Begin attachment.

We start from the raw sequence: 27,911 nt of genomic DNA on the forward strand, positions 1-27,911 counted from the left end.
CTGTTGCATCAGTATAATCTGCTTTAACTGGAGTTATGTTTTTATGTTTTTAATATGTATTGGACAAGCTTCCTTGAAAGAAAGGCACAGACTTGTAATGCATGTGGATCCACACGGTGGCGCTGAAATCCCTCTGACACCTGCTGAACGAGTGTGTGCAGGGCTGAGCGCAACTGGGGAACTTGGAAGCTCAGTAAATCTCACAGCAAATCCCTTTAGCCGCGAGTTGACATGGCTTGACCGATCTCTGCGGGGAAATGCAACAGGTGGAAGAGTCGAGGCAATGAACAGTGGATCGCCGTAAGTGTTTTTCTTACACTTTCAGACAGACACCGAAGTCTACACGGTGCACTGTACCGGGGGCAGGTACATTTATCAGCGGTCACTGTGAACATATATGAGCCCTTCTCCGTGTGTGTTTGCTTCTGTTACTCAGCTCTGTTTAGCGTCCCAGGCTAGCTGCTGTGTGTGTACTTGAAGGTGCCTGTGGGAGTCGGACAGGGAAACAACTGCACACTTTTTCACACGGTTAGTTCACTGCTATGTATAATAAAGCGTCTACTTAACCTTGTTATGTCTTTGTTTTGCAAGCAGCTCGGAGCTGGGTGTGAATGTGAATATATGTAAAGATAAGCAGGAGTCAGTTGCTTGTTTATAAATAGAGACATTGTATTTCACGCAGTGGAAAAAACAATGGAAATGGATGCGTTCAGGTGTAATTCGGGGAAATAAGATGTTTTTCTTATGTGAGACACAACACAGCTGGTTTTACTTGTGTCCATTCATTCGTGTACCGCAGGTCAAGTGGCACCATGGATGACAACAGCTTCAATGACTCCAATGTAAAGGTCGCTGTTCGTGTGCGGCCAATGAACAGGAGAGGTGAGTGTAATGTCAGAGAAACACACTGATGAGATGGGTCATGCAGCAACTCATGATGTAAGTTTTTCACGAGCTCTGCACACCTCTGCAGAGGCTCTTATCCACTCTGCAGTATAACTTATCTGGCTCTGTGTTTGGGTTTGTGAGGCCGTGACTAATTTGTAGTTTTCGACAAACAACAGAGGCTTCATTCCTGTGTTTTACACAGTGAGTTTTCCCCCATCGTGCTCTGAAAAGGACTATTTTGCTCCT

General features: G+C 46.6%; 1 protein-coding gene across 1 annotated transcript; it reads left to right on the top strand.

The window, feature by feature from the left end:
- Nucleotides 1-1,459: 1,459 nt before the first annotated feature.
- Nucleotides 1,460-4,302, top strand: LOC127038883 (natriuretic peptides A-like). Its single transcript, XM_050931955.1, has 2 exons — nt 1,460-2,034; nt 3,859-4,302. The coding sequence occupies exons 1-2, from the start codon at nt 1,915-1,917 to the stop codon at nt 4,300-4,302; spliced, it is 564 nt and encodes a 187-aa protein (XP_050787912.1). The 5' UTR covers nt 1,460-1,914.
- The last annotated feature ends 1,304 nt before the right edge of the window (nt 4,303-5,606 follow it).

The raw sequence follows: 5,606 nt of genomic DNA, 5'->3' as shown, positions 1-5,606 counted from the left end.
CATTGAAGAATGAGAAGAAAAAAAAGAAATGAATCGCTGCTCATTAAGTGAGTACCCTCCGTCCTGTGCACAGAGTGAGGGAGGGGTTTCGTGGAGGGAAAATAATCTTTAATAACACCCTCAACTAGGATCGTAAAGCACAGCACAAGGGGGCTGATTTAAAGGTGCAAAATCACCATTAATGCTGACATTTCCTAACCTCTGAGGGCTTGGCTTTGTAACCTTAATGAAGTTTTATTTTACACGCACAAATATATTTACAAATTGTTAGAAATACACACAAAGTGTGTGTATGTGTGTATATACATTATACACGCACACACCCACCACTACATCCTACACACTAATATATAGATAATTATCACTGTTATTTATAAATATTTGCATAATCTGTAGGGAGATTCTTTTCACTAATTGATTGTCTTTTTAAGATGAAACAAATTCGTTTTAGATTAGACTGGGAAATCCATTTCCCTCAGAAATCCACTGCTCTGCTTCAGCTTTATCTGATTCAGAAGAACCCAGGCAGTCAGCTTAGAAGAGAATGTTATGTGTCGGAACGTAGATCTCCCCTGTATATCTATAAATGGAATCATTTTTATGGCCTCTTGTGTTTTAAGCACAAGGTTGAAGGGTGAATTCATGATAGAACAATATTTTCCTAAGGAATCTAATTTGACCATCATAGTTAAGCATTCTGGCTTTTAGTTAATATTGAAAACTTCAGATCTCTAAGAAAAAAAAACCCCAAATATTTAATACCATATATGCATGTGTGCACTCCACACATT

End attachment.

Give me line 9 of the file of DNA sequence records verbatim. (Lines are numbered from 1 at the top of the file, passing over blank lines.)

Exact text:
CATTGAAGAATGAGAAGAAAAAAAAGAAATGAATCGCTGCTCATTAAGTGAGTACCCTCCGTCCTGTGCACAGAGTGAGGGAGGGGTTTCGTGGAGGGAAAATAATCTTTAATAACACCCTCAACTAGGATCGTAAAGCACAGCACAAGGGGGCTGATTTAAAGGTGCAAAATCACCATTAATGCTGACATTTCCTAACCTCTGAGGGCTTGGCTTTGTAACCTTAATGAAGTTTTATTTTACACGCACAAATATATTTACAAATTGTTAGAAATACACACAAAGTGTGTGTATGTGTGTATATACATTATACACGCACACACCCACCACTACATCCTACACACTAATATATAGATAATTATCACTGTTATTTATAAATATTTGCATAATCTGTAGGGAGATTCTTTTCACTAATTGATTGTCTTTTTAAGATGAAACAAATTCGTTTTAGATTAGACTGGGAAATCCATTTCCCTCAGAAATCCACTGCTCTGCTTCAGCTTTATCTGATTCAGAAGAACCCAGGCAGTCAGCTTAGAAGAGAATGTTATGTGTCGGAACGTAGATCTCCCCTGTATATCTATAAATGGAATCATTTTTATGGCCTCTTGTGTTTTAAGCACAAGGTTGAAGGGTGAATTCATGATAGAACAATATTTTCCTAAGGAATCTAATTTGACCATCATAGTTAAGCATTCTGGCTTTTAGTTAATATTGAAAACTTCAGATCTCTAAGAAAAAAAAACCCCAAATATTTAATACCATATATGCATGTGTGCACTCCACACATT